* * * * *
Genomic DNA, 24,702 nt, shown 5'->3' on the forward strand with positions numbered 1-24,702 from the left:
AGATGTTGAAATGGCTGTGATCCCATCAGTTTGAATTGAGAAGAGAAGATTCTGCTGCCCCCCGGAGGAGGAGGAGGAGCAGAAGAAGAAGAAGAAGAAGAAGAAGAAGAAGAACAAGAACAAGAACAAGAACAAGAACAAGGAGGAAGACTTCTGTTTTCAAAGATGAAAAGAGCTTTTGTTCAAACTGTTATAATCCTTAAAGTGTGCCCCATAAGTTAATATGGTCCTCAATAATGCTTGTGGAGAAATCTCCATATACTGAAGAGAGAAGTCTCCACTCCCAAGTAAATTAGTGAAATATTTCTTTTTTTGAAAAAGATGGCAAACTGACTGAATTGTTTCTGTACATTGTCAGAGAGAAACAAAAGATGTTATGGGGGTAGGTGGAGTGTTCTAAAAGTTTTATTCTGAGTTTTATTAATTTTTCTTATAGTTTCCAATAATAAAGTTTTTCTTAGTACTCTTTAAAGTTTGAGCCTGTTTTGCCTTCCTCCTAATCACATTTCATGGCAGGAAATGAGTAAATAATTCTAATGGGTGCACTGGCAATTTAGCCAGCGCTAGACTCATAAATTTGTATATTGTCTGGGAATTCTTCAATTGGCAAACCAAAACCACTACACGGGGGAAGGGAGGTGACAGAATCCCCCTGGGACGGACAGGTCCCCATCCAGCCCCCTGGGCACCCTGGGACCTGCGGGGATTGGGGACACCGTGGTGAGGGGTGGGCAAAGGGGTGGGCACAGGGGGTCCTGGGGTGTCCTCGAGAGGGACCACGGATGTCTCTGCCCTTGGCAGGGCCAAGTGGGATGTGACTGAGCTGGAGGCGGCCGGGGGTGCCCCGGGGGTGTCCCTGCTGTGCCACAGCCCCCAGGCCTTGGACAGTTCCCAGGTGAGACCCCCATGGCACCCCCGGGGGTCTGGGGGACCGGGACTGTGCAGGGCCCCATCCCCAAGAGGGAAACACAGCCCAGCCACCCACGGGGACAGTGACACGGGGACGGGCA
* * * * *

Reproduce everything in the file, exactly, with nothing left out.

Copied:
Genomic DNA, 24,702 nt, shown 5'->3' on the forward strand with positions numbered 1-24,702 from the left:
AGATGTTGAAATGGCTGTGATCCCATCAGTTTGAATTGAGAAGAGAAGATTCTGCTGCCCCCCGGAGGAGGAGGAGGAGCAGAAGAAGAAGAAGAAGAAGAAGAAGAAGAAGAACAAGAACAAGAACAAGAACAAGAACAAGGAGGAAGACTTCTGTTTTCAAAGATGAAAAGAGCTTTTGTTCAAACTGTTATAATCCTTAAAGTGTGCCCCATAAGTTAATATGGTCCTCAATAATGCTTGTGGAGAAATCTCCATATACTGAAGAGAGAAGTCTCCACTCCCAAGTAAATTAGTGAAATATTTCTTTTTTTGAAAAAGATGGCAAACTGACTGAATTGTTTCTGTACATTGTCAGAGAGAAACAAAAGATGTTATGGGGGTAGGTGGAGTGTTCTAAAAGTTTTATTCTGAGTTTTATTAATTTTTCTTATAGTTTCCAATAATAAAGTTTTTCTTAGTACTCTTTAAAGTTTGAGCCTGTTTTGCCTTCCTCCTAATCACATTTCATGGCAGGAAATGAGTAAATAATTCTAATGGGTGCACTGGCAATTTAGCCAGCGCTAGACTCATAAATTTGTATATTGTCTGGGAATTCTTCAATTGGCAAACCAAAACCACTACACGGGGGAAGGGAGGTGACAGAATCCCCCTGGGACGGACAGGTCCCCATCCAGCCCCCTGGGCACCCTGGGACCTGCGGGGATTGGGGACACCGTGGTGAGGGGTGGGCAAAGGGGTGGGCACAGGGGGTCCTGGGGTGTCCTCGAGAGGGACCACGGATGTCTCTGCCCTTGGCAGGGCCAAGTGGGATGTGACTGAGCTGGAGGCGGCCGGGGGTGCCCCGGGGGTGTCCCTGCTGTGCCACAGCCCCCAGGCCTTGGACAGTTCCCAGGTGAGACCCCCATGGCACCCCCGGGGGTCTGGGGGACCGGGACTGTGCAGGGCCCCATCCCCAAGAGGGAAACACAGCCCAGCCACCCACGGGGACAGTGACACGGGGACGGGCA